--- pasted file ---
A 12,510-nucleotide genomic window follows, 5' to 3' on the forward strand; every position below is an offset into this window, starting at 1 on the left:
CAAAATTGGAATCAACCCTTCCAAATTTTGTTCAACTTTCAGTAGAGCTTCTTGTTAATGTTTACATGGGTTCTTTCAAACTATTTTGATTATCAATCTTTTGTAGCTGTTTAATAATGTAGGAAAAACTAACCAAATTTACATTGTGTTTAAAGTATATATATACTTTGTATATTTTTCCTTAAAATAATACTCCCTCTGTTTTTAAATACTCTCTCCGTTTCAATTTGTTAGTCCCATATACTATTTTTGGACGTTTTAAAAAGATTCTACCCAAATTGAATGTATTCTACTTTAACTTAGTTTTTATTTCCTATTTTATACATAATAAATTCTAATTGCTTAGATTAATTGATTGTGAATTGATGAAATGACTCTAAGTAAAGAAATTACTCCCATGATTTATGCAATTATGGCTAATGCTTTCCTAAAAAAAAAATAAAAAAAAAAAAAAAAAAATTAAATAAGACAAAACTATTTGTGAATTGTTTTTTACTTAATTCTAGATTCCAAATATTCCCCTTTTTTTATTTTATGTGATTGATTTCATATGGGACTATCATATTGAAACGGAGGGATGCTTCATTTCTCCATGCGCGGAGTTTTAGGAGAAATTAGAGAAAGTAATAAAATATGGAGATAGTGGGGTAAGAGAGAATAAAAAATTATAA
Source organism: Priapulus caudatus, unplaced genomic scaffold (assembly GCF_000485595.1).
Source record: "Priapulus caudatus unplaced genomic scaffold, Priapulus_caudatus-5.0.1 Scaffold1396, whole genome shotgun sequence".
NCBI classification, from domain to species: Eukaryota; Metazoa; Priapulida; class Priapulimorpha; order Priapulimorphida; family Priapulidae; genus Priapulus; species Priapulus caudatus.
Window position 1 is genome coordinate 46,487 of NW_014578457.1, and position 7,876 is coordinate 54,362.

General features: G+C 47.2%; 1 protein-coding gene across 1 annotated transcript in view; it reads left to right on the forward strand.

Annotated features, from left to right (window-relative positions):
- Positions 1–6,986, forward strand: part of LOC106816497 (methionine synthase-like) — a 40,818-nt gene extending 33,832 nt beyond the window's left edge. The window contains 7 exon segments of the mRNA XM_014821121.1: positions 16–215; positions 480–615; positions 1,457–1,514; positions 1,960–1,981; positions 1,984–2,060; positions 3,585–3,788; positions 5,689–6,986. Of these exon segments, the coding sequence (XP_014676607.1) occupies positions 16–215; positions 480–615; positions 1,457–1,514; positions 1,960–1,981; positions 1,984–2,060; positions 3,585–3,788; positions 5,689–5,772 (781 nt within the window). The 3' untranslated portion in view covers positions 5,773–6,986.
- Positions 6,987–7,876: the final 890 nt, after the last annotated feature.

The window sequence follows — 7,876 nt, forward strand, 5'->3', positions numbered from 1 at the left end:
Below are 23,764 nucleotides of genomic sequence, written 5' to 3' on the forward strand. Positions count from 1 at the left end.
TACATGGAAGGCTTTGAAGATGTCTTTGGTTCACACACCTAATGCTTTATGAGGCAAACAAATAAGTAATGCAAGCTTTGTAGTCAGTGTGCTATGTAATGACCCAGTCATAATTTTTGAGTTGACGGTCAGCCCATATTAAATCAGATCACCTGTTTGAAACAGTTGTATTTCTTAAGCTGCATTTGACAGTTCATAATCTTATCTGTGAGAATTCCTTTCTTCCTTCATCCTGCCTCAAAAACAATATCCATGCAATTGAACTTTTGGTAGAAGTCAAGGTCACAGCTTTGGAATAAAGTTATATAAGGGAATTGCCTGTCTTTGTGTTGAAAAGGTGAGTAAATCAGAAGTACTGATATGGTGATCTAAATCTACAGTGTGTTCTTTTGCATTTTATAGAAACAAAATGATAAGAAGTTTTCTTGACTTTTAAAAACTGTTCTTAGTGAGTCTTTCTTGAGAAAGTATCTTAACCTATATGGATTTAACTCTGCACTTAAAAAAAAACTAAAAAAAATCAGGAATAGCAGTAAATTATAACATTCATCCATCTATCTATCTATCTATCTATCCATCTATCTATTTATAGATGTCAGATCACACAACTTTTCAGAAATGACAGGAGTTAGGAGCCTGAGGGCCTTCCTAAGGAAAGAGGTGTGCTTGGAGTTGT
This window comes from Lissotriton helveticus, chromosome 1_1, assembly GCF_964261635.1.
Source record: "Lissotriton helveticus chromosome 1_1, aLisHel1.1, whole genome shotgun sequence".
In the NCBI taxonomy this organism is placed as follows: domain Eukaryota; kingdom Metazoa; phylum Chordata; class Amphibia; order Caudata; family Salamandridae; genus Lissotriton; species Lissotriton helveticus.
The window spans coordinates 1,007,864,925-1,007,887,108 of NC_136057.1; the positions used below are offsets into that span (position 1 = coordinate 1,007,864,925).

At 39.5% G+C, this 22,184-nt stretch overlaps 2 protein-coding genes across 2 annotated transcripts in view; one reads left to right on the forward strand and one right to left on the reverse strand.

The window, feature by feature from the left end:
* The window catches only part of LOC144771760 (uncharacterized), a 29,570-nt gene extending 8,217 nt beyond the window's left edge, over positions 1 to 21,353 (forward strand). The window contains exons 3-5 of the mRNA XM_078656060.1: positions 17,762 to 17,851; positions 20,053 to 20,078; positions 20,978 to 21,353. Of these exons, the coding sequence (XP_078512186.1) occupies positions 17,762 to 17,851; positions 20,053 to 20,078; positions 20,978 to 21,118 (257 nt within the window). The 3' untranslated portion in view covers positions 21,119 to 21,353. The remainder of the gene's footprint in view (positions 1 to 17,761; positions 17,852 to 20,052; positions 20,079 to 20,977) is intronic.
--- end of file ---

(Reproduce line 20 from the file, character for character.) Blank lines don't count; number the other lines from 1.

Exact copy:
* The window catches only part of LOC144771760 (uncharacterized), a 29,570-nt gene extending 8,217 nt beyond the window's left edge, over positions 1 to 21,353 (forward strand). The window contains exons 3-5 of the mRNA XM_078656060.1: positions 17,762 to 17,851; positions 20,053 to 20,078; positions 20,978 to 21,353. Of these exons, the coding sequence (XP_078512186.1) occupies positions 17,762 to 17,851; positions 20,053 to 20,078; positions 20,978 to 21,118 (257 nt within the window). The 3' untranslated portion in view covers positions 21,119 to 21,353. The remainder of the gene's footprint in view (positions 1 to 17,761; positions 17,852 to 20,052; positions 20,079 to 20,977) is intronic.